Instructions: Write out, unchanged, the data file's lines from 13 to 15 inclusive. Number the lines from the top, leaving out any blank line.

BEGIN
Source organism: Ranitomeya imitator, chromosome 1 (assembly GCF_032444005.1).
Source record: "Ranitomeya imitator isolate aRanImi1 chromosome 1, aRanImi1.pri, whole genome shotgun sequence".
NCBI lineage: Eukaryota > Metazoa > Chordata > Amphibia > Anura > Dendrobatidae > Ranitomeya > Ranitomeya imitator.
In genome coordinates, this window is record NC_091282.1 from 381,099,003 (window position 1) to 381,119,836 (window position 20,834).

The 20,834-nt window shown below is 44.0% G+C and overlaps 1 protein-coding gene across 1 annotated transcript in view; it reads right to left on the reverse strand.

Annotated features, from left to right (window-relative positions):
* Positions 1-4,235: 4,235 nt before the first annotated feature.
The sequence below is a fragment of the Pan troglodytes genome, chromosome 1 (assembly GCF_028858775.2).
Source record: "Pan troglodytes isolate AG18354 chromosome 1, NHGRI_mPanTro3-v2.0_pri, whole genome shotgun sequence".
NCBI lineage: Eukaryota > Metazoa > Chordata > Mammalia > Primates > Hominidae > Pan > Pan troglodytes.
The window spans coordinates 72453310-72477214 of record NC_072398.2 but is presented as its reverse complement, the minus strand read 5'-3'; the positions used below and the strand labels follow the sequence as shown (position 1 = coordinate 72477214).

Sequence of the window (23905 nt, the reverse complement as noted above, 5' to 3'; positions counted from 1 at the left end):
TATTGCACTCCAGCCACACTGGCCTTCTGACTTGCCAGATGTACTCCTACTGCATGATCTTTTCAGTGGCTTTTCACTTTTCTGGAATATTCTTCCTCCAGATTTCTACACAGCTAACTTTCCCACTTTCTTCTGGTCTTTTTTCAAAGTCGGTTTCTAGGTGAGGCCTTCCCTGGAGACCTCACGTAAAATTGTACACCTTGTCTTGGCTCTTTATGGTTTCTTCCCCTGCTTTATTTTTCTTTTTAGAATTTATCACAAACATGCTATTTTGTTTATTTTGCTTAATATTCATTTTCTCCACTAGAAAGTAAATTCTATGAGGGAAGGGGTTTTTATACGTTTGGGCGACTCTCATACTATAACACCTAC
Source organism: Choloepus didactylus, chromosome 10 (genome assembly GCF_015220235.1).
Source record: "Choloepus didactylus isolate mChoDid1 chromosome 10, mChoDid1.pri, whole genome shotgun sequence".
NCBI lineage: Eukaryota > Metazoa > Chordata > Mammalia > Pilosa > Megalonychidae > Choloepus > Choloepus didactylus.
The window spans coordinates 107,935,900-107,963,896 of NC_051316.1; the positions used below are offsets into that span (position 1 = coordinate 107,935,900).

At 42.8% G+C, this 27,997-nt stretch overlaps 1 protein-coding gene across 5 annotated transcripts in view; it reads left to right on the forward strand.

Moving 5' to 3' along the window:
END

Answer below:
TATTGCACTCCAGCCACACTGGCCTTCTGACTTGCCAGATGTACTCCTACTGCATGATCTTTTCAGTGGCTTTTCACTTTTCTGGAATATTCTTCCTCCAGATTTCTACACAGCTAACTTTCCCACTTTCTTCTGGTCTTTTTTCAAAGTCGGTTTCTAGGTGAGGCCTTCCCTGGAGACCTCACGTAAAATTGTACACCTTGTCTTGGCTCTTTATGGTTTCTTCCCCTGCTTTATTTTTCTTTTTAGAATTTATCACAAACATGCTATTTTGTTTATTTTGCTTAATATTCATTTTCTCCACTAGAAAGTAAATTCTATGAGGGAAGGGGTTTTTATACGTTTGGGCGACTCTCATACTATAACACCTAC
Source organism: Choloepus didactylus, chromosome 10 (genome assembly GCF_015220235.1).
Source record: "Choloepus didactylus isolate mChoDid1 chromosome 10, mChoDid1.pri, whole genome shotgun sequence".